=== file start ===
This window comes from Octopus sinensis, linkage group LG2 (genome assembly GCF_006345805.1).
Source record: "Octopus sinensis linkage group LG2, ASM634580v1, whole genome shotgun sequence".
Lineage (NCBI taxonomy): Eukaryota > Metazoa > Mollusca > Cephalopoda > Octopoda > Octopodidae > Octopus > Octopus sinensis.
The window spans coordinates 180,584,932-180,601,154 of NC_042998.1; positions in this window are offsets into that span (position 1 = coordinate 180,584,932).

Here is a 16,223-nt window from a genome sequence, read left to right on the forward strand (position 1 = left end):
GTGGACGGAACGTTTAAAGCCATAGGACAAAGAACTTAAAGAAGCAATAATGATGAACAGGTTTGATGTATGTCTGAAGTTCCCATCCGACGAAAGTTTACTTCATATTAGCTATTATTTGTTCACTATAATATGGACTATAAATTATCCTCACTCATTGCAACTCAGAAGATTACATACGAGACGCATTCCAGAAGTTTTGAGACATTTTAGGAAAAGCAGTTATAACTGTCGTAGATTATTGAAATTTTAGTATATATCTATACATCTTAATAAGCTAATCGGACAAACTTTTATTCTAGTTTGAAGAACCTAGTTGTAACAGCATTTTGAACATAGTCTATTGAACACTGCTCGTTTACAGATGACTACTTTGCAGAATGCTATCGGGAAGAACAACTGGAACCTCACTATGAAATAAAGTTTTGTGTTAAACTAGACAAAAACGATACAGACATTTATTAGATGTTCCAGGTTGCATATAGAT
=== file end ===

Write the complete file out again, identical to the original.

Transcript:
This window comes from Octopus sinensis, linkage group LG2 (genome assembly GCF_006345805.1).
Source record: "Octopus sinensis linkage group LG2, ASM634580v1, whole genome shotgun sequence".
Lineage (NCBI taxonomy): Eukaryota > Metazoa > Mollusca > Cephalopoda > Octopoda > Octopodidae > Octopus > Octopus sinensis.
The window spans coordinates 180,584,932-180,601,154 of NC_042998.1; positions in this window are offsets into that span (position 1 = coordinate 180,584,932).

Here is a 16,223-nt window from a genome sequence, read left to right on the forward strand (position 1 = left end):
GTGGACGGAACGTTTAAAGCCATAGGACAAAGAACTTAAAGAAGCAATAATGATGAACAGGTTTGATGTATGTCTGAAGTTCCCATCCGACGAAAGTTTACTTCATATTAGCTATTATTTGTTCACTATAATATGGACTATAAATTATCCTCACTCATTGCAACTCAGAAGATTACATACGAGACGCATTCCAGAAGTTTTGAGACATTTTAGGAAAAGCAGTTATAACTGTCGTAGATTATTGAAATTTTAGTATATATCTATACATCTTAATAAGCTAATCGGACAAACTTTTATTCTAGTTTGAAGAACCTAGTTGTAACAGCATTTTGAACATAGTCTATTGAACACTGCTCGTTTACAGATGACTACTTTGCAGAATGCTATCGGGAAGAACAACTGGAACCTCACTATGAAATAAAGTTTTGTGTTAAACTAGACAAAAACGATACAGACATTTATTAGATGTTCCAGGTTGCATATAGAT